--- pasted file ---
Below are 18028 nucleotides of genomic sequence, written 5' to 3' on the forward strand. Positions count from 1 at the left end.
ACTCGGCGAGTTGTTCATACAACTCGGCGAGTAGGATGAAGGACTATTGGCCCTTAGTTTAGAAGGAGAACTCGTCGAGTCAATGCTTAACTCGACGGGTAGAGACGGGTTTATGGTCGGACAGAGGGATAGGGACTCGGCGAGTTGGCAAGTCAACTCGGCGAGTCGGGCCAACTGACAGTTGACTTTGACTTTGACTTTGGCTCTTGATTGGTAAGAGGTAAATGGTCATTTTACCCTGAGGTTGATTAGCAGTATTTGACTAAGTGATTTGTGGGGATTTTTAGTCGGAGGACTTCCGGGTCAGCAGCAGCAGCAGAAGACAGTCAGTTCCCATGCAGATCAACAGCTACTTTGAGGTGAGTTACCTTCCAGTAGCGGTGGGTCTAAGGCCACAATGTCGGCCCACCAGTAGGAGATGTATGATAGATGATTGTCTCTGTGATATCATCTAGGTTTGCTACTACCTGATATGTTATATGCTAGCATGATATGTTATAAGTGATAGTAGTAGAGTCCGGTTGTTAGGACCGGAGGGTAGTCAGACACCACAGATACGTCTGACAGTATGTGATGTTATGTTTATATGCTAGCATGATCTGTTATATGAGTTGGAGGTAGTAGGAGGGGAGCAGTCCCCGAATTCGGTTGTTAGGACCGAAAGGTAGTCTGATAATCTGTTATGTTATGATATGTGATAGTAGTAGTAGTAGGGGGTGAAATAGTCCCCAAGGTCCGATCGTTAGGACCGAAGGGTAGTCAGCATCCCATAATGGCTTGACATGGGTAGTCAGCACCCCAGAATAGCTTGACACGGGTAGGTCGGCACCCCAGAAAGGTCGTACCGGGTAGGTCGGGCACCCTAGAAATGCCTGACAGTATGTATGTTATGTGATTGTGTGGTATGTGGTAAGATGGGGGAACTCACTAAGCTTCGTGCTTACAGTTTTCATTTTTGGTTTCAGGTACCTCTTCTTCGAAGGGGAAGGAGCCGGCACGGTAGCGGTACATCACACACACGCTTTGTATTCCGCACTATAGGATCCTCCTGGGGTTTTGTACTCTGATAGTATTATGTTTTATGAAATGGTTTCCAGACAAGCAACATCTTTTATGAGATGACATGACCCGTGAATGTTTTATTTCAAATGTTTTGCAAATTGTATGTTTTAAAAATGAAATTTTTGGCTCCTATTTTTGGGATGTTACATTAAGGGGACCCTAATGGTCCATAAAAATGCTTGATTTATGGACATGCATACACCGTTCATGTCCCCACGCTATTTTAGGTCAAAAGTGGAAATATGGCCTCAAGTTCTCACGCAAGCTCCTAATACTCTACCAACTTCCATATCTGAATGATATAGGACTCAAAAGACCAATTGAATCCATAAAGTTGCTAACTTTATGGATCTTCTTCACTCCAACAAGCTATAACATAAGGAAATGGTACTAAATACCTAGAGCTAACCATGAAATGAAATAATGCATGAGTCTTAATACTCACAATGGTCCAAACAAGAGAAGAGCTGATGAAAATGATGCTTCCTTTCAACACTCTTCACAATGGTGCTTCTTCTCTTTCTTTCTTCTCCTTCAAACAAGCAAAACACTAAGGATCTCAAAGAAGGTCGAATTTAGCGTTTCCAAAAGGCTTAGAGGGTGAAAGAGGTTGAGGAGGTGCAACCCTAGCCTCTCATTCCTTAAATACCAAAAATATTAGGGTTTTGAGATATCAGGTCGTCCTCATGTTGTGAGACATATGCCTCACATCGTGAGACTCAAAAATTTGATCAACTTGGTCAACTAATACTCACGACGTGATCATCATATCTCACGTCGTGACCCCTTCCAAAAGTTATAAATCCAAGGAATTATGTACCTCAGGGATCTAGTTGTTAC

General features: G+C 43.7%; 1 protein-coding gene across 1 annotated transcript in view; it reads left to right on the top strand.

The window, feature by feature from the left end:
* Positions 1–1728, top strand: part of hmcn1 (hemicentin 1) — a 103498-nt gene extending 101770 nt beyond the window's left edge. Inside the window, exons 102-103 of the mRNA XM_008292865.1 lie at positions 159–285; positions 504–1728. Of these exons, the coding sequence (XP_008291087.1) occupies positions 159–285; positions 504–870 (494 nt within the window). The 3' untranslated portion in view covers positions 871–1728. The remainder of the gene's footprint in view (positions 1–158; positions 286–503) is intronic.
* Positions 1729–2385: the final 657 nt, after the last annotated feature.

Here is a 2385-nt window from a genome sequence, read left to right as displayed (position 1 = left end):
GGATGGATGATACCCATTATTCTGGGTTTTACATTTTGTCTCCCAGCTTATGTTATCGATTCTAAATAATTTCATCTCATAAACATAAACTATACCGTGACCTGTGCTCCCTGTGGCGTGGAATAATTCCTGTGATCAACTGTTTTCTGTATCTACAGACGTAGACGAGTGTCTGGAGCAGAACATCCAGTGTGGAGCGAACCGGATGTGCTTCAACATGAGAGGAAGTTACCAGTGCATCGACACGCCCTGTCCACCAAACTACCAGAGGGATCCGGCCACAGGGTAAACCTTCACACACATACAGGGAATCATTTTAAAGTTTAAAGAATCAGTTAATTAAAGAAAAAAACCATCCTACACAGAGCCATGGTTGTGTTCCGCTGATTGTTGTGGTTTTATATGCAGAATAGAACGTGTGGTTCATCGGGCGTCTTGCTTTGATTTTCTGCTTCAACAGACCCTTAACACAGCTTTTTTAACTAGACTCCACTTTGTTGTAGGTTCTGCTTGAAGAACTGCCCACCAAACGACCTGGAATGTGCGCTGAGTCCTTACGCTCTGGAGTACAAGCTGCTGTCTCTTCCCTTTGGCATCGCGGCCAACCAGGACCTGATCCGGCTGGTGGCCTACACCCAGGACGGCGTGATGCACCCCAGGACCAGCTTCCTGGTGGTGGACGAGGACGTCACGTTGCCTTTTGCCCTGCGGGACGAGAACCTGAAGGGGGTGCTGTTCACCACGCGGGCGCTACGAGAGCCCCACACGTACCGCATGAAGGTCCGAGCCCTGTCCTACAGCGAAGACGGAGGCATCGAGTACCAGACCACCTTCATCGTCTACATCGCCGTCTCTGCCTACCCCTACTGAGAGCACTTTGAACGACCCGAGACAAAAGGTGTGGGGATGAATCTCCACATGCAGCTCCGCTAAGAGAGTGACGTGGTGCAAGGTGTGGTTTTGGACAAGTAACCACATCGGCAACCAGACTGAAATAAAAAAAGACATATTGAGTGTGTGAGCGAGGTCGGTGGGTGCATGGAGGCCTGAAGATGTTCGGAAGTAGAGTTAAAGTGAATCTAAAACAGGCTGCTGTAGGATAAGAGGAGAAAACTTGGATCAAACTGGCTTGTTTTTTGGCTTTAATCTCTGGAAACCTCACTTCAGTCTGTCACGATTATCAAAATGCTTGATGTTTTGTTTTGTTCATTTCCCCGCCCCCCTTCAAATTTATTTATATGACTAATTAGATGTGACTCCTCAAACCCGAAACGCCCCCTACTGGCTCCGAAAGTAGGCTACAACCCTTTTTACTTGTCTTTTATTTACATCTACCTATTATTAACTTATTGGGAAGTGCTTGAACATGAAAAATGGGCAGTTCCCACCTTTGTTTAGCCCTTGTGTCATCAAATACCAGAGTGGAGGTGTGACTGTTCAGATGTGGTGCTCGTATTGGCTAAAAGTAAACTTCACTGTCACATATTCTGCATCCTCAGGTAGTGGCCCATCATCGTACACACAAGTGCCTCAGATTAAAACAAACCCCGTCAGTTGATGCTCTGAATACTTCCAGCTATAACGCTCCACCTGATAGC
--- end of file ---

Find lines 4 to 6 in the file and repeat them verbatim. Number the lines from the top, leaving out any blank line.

The window, feature by feature from the left end:
* Positions 1–1728, top strand: part of hmcn1 (hemicentin 1) — a 103498-nt gene extending 101770 nt beyond the window's left edge. Inside the window, exons 102-103 of the mRNA XM_008292865.1 lie at positions 159–285; positions 504–1728. Of these exons, the coding sequence (XP_008291087.1) occupies positions 159–285; positions 504–870 (494 nt within the window). The 3' untranslated portion in view covers positions 871–1728. The remainder of the gene's footprint in view (positions 1–158; positions 286–503) is intronic.
* Positions 1729–2385: the final 657 nt, after the last annotated feature.